Autumn in New York, nice title for a song, was pleasant enough. On some weekends I went down to Central Park, went to the Metropolitan Museum of Art, then strolled through the park, sometimes going as far down as the zoo. It was a nice way to spend the afternoon. One weekend I even went to Yankee Stadium to see a game. I mentioned that David Halberstam was one of my literary heroes. One reason, besides that he wrote some excellent books, was that he was also from the Bronx and a Yankees’ fan. Maybe New York wasn’t such a bad place after all. If I could only get a job.
Autumn turned into winter. It got cold. I dug my old topcoat from out of the closet. I bought some gloves. I found an old woolen hat that I could pull down over my ears. The walk from the subway to my office now seemed like a hike through the Arctic tundra. I’d arrive half-frozen. I no longer went to the Automat during my afternoon break. Instead, I had the office coffee, which was terrible. I no longer went down to Central Park. I no longer went to German restaurants with my friend who lived in Yorkville. It was too cold to go out. When I came home from work I unfroze, then stayed inside. It felt like being trapped.
My most vivid memory of that coldest winter was of taking time off from my office and walking to another building to register at an employment agency. When I came back out onto the street a cutting wind was blowing and I hesitated about even walking back. I eventually did and arrived chilled to the bone. I immediately had a cup of our terrible coffee and at least it warmed me somewhat. But my standing at the fund-raising agency had gone up. I’d read in the newspaper that the current Miss Israel was visiting New York and, prior to one of our big efforts, at a building housing a dozen or so furniture companies, I suggested we get Miss Israel to appear with us. I did so half-jokingly but, to my surprise, phone calls were made and, what do you know, Miss Israel did appear.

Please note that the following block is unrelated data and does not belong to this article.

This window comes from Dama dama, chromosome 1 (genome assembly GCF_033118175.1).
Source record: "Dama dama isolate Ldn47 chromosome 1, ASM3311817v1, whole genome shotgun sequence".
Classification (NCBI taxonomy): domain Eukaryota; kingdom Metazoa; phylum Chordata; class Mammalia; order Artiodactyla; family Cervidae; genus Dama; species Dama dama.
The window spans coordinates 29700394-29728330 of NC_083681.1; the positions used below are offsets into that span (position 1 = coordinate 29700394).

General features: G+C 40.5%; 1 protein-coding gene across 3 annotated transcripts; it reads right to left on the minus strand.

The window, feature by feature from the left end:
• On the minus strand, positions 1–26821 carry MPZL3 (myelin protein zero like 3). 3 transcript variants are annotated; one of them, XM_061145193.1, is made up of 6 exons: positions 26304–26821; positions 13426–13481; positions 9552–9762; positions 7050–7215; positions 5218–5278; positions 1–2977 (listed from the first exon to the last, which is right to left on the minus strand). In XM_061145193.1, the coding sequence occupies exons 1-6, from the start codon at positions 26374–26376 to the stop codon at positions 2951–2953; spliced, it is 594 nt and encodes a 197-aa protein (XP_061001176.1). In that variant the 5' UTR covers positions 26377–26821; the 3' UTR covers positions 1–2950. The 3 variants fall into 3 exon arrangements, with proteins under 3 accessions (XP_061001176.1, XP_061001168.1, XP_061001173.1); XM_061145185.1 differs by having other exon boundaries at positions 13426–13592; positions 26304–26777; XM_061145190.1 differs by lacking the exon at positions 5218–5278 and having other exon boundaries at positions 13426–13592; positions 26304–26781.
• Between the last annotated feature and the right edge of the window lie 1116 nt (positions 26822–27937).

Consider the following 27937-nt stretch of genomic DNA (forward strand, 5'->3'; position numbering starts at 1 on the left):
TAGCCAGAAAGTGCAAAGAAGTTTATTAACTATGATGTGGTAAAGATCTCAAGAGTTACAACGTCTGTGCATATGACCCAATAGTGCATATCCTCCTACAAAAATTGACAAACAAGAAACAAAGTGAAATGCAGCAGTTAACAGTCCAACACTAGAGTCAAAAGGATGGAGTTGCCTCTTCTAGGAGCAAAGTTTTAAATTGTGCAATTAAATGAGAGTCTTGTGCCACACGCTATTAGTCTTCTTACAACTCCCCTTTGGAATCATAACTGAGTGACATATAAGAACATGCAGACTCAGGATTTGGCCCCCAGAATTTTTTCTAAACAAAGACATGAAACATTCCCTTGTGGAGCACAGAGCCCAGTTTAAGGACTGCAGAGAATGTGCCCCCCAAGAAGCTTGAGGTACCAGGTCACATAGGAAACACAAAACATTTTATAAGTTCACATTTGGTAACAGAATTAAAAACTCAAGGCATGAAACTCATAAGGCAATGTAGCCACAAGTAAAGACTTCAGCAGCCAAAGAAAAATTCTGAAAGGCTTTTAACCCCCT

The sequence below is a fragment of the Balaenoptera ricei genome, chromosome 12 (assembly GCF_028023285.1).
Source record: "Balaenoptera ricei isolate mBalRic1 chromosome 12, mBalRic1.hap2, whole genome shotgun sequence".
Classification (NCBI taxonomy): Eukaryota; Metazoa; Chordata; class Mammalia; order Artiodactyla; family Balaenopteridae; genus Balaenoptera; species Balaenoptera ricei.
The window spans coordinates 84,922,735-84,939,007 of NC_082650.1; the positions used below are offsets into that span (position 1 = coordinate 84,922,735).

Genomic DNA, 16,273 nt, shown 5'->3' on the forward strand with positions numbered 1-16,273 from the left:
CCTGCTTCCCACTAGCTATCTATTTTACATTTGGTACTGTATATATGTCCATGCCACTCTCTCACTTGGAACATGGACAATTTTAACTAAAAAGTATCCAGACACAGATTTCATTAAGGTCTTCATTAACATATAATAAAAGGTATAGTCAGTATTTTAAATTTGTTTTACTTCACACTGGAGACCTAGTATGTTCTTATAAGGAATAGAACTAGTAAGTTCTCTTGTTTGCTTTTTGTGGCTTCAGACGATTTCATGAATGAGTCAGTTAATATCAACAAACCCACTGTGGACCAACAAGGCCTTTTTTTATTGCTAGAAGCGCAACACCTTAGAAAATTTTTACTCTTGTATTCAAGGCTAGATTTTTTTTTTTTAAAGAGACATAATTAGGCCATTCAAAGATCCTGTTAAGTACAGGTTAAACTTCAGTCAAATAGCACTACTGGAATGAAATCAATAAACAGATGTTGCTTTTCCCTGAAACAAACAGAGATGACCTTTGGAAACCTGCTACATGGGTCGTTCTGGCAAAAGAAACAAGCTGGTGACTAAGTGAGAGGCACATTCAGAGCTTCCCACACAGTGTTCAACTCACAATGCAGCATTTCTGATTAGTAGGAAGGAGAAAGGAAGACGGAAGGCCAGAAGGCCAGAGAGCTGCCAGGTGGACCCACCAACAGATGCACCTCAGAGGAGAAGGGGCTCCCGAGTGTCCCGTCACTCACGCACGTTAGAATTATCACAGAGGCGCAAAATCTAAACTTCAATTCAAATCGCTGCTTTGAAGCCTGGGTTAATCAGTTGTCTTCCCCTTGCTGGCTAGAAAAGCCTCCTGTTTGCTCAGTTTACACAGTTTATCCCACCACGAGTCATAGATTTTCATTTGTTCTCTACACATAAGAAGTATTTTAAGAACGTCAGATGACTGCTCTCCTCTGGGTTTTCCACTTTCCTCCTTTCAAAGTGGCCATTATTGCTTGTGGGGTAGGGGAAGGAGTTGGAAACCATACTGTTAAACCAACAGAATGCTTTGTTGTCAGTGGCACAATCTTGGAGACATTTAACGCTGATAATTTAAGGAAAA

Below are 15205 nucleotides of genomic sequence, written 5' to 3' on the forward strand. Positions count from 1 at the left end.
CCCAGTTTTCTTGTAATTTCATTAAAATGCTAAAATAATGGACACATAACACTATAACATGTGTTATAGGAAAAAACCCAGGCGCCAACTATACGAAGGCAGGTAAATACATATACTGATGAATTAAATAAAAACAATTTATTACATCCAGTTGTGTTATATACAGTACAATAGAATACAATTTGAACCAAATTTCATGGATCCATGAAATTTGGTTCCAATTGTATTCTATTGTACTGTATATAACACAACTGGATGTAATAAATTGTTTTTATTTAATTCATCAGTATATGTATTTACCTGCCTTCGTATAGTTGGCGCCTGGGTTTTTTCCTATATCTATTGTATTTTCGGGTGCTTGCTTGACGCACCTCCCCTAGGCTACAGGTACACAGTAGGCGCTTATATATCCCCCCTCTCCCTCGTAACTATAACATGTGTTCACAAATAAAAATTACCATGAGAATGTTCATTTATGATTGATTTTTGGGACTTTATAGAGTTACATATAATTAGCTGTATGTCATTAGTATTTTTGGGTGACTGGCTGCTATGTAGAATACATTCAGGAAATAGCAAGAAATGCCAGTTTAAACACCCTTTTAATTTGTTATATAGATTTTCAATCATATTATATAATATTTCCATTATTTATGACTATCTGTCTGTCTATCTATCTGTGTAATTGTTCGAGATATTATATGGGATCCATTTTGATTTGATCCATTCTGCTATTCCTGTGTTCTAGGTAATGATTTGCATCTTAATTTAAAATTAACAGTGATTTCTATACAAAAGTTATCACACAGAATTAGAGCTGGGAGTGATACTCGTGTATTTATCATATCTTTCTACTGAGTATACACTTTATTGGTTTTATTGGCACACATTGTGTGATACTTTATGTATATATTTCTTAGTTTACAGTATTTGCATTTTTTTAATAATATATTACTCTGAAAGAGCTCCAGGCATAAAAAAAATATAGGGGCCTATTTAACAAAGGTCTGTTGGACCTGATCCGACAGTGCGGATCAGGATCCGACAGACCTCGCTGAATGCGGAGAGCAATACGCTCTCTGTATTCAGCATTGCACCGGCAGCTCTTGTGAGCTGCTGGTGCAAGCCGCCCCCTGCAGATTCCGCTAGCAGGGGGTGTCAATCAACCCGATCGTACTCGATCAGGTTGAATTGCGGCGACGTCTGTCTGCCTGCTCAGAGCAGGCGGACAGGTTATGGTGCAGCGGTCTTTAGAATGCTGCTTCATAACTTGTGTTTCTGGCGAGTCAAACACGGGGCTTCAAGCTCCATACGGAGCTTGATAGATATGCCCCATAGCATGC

She was, as befitting a beauty queen, stunning-looking and quite young. Somehow I managed to get through the swarm of furniture company men clustering around her and have a few words, informing her I was the one who suggested she come. I asked her what she was doing next. She said she was going to Hollywood to see about making a movie. I told her that I’d lived in California and that it would be much warmer there than in New York.
At the end of the fund-raising drive my boss told me that I’d done a good job and that they could take me on permanently. The salary was not great but might be enough for me to move to my own place. Maybe I could find something with my friend in Yorkville. I told him I’d think it over.
As I said, that cold winter was in a way a turning point in my life. I decided after all to return to San Francisco. I got a job with the State of California. It wasn’t exciting, but it was secure. I eventually married; we moved to Sacramento so I could get a promotion, we had three children, all sons, and now I’m retired. “The Coldest Winter” is on my bookshelf. Whenever I look at it I remember that coldest winter in New York. If it hadn’t been so bad, maybe I would have accepted that job and stayed. I’ll never know.